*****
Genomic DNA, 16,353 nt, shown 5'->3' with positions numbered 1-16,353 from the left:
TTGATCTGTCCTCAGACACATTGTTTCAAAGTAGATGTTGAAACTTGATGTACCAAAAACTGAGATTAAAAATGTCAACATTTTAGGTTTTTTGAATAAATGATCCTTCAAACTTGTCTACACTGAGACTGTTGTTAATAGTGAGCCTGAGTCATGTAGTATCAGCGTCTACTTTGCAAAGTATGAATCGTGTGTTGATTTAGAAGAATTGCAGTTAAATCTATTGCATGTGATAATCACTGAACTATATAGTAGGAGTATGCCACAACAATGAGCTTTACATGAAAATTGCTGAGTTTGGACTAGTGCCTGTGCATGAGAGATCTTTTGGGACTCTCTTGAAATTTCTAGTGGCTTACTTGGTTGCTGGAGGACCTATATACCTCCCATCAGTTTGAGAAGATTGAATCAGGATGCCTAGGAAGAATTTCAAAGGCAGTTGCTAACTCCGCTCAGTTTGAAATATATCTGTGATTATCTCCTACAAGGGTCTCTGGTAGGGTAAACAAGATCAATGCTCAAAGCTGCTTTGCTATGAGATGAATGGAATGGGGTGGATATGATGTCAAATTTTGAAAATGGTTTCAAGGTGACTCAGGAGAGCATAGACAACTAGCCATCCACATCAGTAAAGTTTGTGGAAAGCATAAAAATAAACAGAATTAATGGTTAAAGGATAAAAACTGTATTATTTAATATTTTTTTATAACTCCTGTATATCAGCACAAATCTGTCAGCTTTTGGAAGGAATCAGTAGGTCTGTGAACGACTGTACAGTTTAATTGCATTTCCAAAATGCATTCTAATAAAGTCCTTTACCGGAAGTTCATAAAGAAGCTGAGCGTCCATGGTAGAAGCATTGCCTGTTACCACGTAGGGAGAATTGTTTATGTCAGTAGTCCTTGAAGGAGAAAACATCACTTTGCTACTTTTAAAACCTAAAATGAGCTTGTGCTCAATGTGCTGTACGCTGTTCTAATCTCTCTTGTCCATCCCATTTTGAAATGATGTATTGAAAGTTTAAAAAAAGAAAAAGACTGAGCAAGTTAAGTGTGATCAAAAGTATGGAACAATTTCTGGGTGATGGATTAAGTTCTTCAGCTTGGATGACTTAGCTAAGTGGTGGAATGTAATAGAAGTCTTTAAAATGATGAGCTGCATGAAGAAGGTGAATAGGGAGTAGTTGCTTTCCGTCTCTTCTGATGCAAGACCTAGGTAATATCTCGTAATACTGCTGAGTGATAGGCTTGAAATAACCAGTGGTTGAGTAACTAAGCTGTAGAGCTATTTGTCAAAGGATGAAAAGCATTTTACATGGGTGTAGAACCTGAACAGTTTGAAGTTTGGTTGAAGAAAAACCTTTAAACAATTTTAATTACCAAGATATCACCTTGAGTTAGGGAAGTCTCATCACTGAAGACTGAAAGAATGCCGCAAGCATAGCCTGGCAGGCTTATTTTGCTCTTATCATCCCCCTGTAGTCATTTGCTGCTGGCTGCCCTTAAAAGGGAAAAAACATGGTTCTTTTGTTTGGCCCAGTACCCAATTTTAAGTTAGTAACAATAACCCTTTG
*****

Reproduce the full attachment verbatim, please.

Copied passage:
Genomic DNA, 16,353 nt, shown 5'->3' with positions numbered 1-16,353 from the left:
TTGATCTGTCCTCAGACACATTGTTTCAAAGTAGATGTTGAAACTTGATGTACCAAAAACTGAGATTAAAAATGTCAACATTTTAGGTTTTTTGAATAAATGATCCTTCAAACTTGTCTACACTGAGACTGTTGTTAATAGTGAGCCTGAGTCATGTAGTATCAGCGTCTACTTTGCAAAGTATGAATCGTGTGTTGATTTAGAAGAATTGCAGTTAAATCTATTGCATGTGATAATCACTGAACTATATAGTAGGAGTATGCCACAACAATGAGCTTTACATGAAAATTGCTGAGTTTGGACTAGTGCCTGTGCATGAGAGATCTTTTGGGACTCTCTTGAAATTTCTAGTGGCTTACTTGGTTGCTGGAGGACCTATATACCTCCCATCAGTTTGAGAAGATTGAATCAGGATGCCTAGGAAGAATTTCAAAGGCAGTTGCTAACTCCGCTCAGTTTGAAATATATCTGTGATTATCTCCTACAAGGGTCTCTGGTAGGGTAAACAAGATCAATGCTCAAAGCTGCTTTGCTATGAGATGAATGGAATGGGGTGGATATGATGTCAAATTTTGAAAATGGTTTCAAGGTGACTCAGGAGAGCATAGACAACTAGCCATCCACATCAGTAAAGTTTGTGGAAAGCATAAAAATAAACAGAATTAATGGTTAAAGGATAAAAACTGTATTATTTAATATTTTTTTATAACTCCTGTATATCAGCACAAATCTGTCAGCTTTTGGAAGGAATCAGTAGGTCTGTGAACGACTGTACAGTTTAATTGCATTTCCAAAATGCATTCTAATAAAGTCCTTTACCGGAAGTTCATAAAGAAGCTGAGCGTCCATGGTAGAAGCATTGCCTGTTACCACGTAGGGAGAATTGTTTATGTCAGTAGTCCTTGAAGGAGAAAACATCACTTTGCTACTTTTAAAACCTAAAATGAGCTTGTGCTCAATGTGCTGTACGCTGTTCTAATCTCTCTTGTCCATCCCATTTTGAAATGATGTATTGAAAGTTTAAAAAAAGAAAAAGACTGAGCAAGTTAAGTGTGATCAAAAGTATGGAACAATTTCTGGGTGATGGATTAAGTTCTTCAGCTTGGATGACTTAGCTAAGTGGTGGAATGTAATAGAAGTCTTTAAAATGATGAGCTGCATGAAGAAGGTGAATAGGGAGTAGTTGCTTTCCGTCTCTTCTGATGCAAGACCTAGGTAATATCTCGTAATACTGCTGAGTGATAGGCTTGAAATAACCAGTGGTTGAGTAACTAAGCTGTAGAGCTATTTGTCAAAGGATGAAAAGCATTTTACATGGGTGTAGAACCTGAACAGTTTGAAGTTTGGTTGAAGAAAAACCTTTAAACAATTTTAATTACCAAGATATCACCTTGAGTTAGGGAAGTCTCATCACTGAAGACTGAAAGAATGCCGCAAGCATAGCCTGGCAGGCTTATTTTGCTCTTATCATCCCCCTGTAGTCATTTGCTGCTGGCTGCCCTTAAAAGGGAAAAAACATGGTTCTTTTGTTTGGCCCAGTACCCAATTTTAAGTTAGTAACAATAACCCTTTG